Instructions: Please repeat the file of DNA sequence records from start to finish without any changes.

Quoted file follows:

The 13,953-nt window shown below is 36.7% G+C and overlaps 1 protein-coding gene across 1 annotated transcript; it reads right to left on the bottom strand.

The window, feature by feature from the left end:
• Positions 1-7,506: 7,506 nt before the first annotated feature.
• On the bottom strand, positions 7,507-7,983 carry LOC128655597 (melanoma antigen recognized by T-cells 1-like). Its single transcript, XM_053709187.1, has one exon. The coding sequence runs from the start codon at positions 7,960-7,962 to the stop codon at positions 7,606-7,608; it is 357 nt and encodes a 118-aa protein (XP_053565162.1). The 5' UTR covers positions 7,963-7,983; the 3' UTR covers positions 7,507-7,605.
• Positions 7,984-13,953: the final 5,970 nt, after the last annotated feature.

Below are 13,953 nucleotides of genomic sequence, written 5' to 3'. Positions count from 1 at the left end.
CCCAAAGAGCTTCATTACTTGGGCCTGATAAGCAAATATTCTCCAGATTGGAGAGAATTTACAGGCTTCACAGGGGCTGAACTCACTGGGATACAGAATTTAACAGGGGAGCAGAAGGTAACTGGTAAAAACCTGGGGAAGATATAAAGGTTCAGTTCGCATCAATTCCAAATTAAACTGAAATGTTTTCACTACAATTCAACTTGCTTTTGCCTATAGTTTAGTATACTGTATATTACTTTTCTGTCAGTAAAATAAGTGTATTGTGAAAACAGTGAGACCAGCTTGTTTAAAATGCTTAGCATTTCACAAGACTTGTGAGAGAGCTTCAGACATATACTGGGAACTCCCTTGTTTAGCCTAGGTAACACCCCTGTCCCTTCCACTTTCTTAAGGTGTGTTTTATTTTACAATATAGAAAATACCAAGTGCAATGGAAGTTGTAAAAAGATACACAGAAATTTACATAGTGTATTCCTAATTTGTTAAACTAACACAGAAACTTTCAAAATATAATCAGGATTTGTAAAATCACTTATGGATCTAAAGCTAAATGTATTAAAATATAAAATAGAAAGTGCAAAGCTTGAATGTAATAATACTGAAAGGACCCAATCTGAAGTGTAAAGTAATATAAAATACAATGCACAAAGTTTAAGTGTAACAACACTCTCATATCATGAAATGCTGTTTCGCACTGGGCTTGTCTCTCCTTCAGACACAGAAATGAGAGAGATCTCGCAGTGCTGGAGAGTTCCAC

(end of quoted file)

The 13,953-nt window shown below is 36.7% G+C and overlaps 1 protein-coding gene across 1 annotated transcript; it reads right to left on the bottom strand.

The window, feature by feature from the left end:
• Positions 1-7,506: 7,506 nt before the first annotated feature.
• On the bottom strand, positions 7,507-7,983 carry LOC128655597 (melanoma antigen recognized by T-cells 1-like). Its single transcript, XM_053709187.1, has one exon. The coding sequence runs from the start codon at positions 7,960-7,962 to the stop codon at positions 7,606-7,608; it is 357 nt and encodes a 118-aa protein (XP_053565162.1). The 5' UTR covers positions 7,963-7,983; the 3' UTR covers positions 7,507-7,605.
• Positions 7,984-13,953: the final 5,970 nt, after the last annotated feature.

Below are 13,953 nucleotides of genomic sequence, written 5' to 3'. Positions count from 1 at the left end.
CCCAAAGAGCTTCATTACTTGGGCCTGATAAGCAAATATTCTCCAGATTGGAGAGAATTTACAGGCTTCACAGGGGCTGAACTCACTGGGATACAGAATTTAACAGGGGAGCAGAAGGTAACTGGTAAAAACCTGGGGAAGATATAAAGGTTCAGTTCGCATCAATTCCAAATTAAACTGAAATGTTTTCACTACAATTCAACTTGCTTTTGCCTATAGTTTAGTATACTGTATATTACTTTTCTGTCAGTAAAATAAGTGTATTGTGAAAACAGTGAGACCAGCTTGTTTAAAATGCTTAGCATTTCACAAGACTTGTGAGAGAGCTTCAGACATATACTGGGAACTCCCTTGTTTAGCCTAGGTAACACCCCTGTCCCTTCCACTTTCTTAAGGTGTGTTTTATTTTACAATATAGAAAATACCAAGTGCAATGGAAGTTGTAAAAAGATACACAGAAATTTACATAGTGTATTCCTAATTTGTTAAACTAACACAGAAACTTTCAAAATATAATCAGGATTTGTAAAATCACTTATGGATCTAAAGCTAAATGTATTAAAATATAAAATAGAAAGTGCAAAGCTTGAATGTAATAATACTGAAAGGACCCAATCTGAAGTGTAAAGTAATATAAAATACAATGCACAAAGTTTAAGTGTAACAACACTCTCATATCATGAAATGCTGTTTCGCACTGGGCTTGTCTCTCCTTCAGACACAGAAATGAGAGAGATCTCGCAGTGCTGGAGAGTTCCAC